Today’s POP RESCUE from an uncertain fate, is the 1997 debut album Fresh! by Australian singer and songwriter, and former UK Eurovision entrant, Gina G. Will this album make you Ooh and Aah, or is it Just A Little Bit poor? Read on…
As soon as the first note of this 12 track album bursts in, you know instantly that it’s the debut single Ooh Aah… Just A Little Bit, which catapulted Gina G to wide attention in the UK charts (reaching #1), and within the Eurovision Song Contest in 1996 (where it brought the UK to 8th place). The song is incredibly catchy, aided without a doubt by the chorus, which is very easy to remember. The track’s songwriters Simon Tauber and Steve Rodway stuck with Gina, and have many writing and performance credits throughout the album, and this no doubt worked to both artist and writer’s advantage. This song is still iconic, unmistakeable, and was so utterly fresh compared to the rest of the charts.
The titular track and third single Fresh is up next, co-written by Gina herself (she has 3 other co-writer credits here). It is pure summer time pop, with Gina putting in a seemingly effortless vocal performance as she blatantly delivers some sexy lyrics – ‘I wanna get fresh with you baby, I wanna do all the things that turn you on‘ (accompanied by bikini on a beach in the video). It doesn’t have quite the power and energy as Ooh Aah, but it is definitely a worthy companion.
The tempo turns down, as the temperature rises for latin-pop song Ti Amo. This was the album’s 4th single, and gave Gina a #11 UK hit. It feels almost like it tries to nod back to Madonna’s La Isla Bonita, but not quite succeeding. Again, it’s a nice summery song.
Ballad Every Time I Fall is next, and this is an interesting switch to a slower style for her. The track opens like it belongs to a Disney film soundtrack before switching to a Steps album-only track. This was released as the album’s final single but failed to capture the same interest as earlier ones, perhaps because it sounds so far removed from Gina G, and would have blended in with so many other artists at that time. It stalled in the UK charts at #52 at the end of 1997.
This is followed by er.. Follow The Light which starts off as a return to form, before suddenly taking a turn as a stomping synth-stabbing euro dance track. The track is pretty simple and could literally be by anyone. It does at least have some nice vocal harmonies in the chorus.
Next it’s Gimme Some Love which despite having Metro at the help, it marks a bit of a downturn in energy that made Gina stand out amongst the rest of the chart. What it lacks in interest, it makes up for it in the tons of house piano and synth sequences, and a bass and drum sequence that sounds like it’s popped round after finishing working for contemporaries 2 Unlimited or Culture Beat. When released as the album’s 5th single, it reached #25 in the UK, her first outside the Top 20.
This is followed by Rhythm Of My Life which is ushered in with some wonderful sounding light synths before a charging bass line comes in. This track has a great pace to it, and it’s also pretty catchy too. The chorus is also quite simple and catchy too, taking it closer to the style of Ooh Ahh. A really nice pop song.
Missin’ You Like Crazy follows this, and it’s back to a slow number – almost Gina’s equivalent to Cathy Dennis‘ Too Many Walls, or a lost Eternal ballad. This allows Gina to show off her vocal range, as the track plods along behind her. She’s joined by some perfect backing vocals too, resulting in quite a nice little track.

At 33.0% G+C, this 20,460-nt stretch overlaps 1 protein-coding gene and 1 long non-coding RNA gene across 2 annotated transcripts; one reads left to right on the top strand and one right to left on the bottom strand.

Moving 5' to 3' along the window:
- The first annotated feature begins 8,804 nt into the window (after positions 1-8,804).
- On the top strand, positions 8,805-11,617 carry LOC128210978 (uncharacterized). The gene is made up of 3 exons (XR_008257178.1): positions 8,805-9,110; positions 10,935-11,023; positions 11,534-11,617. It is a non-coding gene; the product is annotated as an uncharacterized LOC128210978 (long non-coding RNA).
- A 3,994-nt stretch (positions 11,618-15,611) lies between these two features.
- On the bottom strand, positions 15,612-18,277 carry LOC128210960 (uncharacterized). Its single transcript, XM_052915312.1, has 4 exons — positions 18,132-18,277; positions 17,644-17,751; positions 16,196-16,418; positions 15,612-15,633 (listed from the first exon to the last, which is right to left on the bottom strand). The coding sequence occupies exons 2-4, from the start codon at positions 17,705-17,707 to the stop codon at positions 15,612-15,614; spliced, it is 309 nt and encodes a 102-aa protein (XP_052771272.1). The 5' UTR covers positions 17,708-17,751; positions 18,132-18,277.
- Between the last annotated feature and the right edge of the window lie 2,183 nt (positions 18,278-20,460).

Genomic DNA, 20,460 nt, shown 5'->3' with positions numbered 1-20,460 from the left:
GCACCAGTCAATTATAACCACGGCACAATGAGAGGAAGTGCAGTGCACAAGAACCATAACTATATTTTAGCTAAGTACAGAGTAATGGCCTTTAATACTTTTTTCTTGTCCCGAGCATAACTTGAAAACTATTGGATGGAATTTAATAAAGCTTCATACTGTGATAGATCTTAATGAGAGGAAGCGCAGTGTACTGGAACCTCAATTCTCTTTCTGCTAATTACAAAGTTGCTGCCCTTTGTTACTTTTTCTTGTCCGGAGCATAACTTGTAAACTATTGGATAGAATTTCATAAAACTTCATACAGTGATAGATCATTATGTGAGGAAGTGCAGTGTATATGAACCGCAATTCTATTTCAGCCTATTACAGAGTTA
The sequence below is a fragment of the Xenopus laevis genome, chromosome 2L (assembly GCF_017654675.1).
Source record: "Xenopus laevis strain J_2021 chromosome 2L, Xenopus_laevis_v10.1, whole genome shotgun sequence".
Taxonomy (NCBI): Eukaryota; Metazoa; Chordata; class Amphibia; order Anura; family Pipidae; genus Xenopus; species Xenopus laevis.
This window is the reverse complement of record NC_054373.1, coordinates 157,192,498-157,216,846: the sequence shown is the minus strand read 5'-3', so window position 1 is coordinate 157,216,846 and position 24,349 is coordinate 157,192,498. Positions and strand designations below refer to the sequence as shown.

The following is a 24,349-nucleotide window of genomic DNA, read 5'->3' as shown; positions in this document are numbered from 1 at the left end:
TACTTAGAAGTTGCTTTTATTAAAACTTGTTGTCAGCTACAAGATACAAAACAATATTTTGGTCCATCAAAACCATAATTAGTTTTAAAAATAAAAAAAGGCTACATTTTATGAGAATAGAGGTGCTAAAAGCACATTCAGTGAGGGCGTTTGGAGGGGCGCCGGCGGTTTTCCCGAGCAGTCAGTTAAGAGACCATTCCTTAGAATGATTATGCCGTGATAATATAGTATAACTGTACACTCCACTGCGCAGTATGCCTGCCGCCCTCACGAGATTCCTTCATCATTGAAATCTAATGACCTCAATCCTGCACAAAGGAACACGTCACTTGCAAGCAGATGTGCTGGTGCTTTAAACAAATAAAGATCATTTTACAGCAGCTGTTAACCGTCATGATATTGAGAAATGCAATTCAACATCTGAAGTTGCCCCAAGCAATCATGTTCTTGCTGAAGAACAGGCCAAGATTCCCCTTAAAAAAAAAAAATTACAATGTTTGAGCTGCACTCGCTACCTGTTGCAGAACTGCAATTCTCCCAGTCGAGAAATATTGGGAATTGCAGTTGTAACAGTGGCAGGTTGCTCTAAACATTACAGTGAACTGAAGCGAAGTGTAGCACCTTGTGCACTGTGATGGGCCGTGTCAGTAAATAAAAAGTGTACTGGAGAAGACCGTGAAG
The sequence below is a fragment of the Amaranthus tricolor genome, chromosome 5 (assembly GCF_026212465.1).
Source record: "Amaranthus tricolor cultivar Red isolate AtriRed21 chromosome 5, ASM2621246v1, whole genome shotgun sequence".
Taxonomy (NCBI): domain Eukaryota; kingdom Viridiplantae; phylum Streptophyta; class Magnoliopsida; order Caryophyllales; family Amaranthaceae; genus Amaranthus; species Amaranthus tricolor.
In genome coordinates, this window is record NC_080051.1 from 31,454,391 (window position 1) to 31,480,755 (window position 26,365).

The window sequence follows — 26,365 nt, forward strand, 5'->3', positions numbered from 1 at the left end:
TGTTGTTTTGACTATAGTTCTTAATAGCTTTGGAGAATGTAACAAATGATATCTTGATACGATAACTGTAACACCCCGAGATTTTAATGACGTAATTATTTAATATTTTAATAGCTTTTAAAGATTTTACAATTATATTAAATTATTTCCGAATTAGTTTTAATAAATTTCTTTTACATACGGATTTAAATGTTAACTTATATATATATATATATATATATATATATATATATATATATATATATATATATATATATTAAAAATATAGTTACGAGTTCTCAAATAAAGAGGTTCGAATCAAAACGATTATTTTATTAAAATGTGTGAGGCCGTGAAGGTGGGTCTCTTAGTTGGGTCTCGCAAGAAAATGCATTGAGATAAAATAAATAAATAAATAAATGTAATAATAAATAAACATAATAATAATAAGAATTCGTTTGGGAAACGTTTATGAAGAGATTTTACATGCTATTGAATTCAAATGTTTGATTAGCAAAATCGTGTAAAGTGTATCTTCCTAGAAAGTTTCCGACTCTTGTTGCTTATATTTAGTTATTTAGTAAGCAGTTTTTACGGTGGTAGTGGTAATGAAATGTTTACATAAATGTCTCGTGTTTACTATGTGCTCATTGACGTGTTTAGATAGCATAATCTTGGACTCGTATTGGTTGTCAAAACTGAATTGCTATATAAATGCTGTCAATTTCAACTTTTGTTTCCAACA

Ninth track I Belong To You follows this, and was the album’s second single. This followed Ooh Ahh.. perfectly as it is fairly similar in sound, and would have fit perfectly in the euro-dance UK singles chart at the time, partly thanks to Metro holding the production reins. The UK mostly agreed, and it gave her a #6 hit. The track really gallops along, with a chugging fat synth line as Gina’s vocals sit flawlessly on top. This is a lovely dance pop song.
Higher Than Love is next and musically doesn’t stray far from the previous track, and the familiar racing synth line and beats are there again, but Gina’s vocals allow for some nice little nuances. There’s a nice dreamy vocal section in the mid section before the track resumes for the race home. It’s a nice little song, but not ever so different to what’s already been heard.
Following is penultimate track, the aptly titled It Doesn’t Mean Goodbye. We’re treated to that sample, found in PM Dawn’s Set Adrift On Memory Bliss, itself a sample of The Soul Searchers’ Ashley’s Roachlip from 1974, and widely used in dance music. This works as a great underscoring of this really nice ballad, itself ending with a wonderful saxophone solo as the synths fade out. This could have been the end of the album, and that would have been fine but….
…the album actually closes with Ooh Ahh… Just A Little Bit (Motiv8 Vintage Honey Mix). The synths are more delicate and swirling here. Gone is the familiar opening synth line, giving way to a more spacey sound. Its inclusion here is a little strange given that it was also available on the single’s CD release. Still, it’s a nice calmer mix.
Over all this album is a prime exhibit of the 90’s euro-pop-dance music phenomenon that occurred during the mid-late 1990s. The antidote to the guitar-led growling indie bands.
Gina oozes energy throughout the record, and even though there are a few duff turns (Gimme Some Love, and Follow The Light being the weakest two), and some tracks are victim to the same formula, but the over all result is a cheerful, bright, and decent euro pop album.
I think that had the last two singles not been released, then this might have helped the album by keeping fans hungry for more.
- POP RESCUE 2020 RATING: 3 / 5
- 1997 UK ALBUM CHART PEAK: #12
- POP RESCUE COST: £1.00 from a Marie Curie store.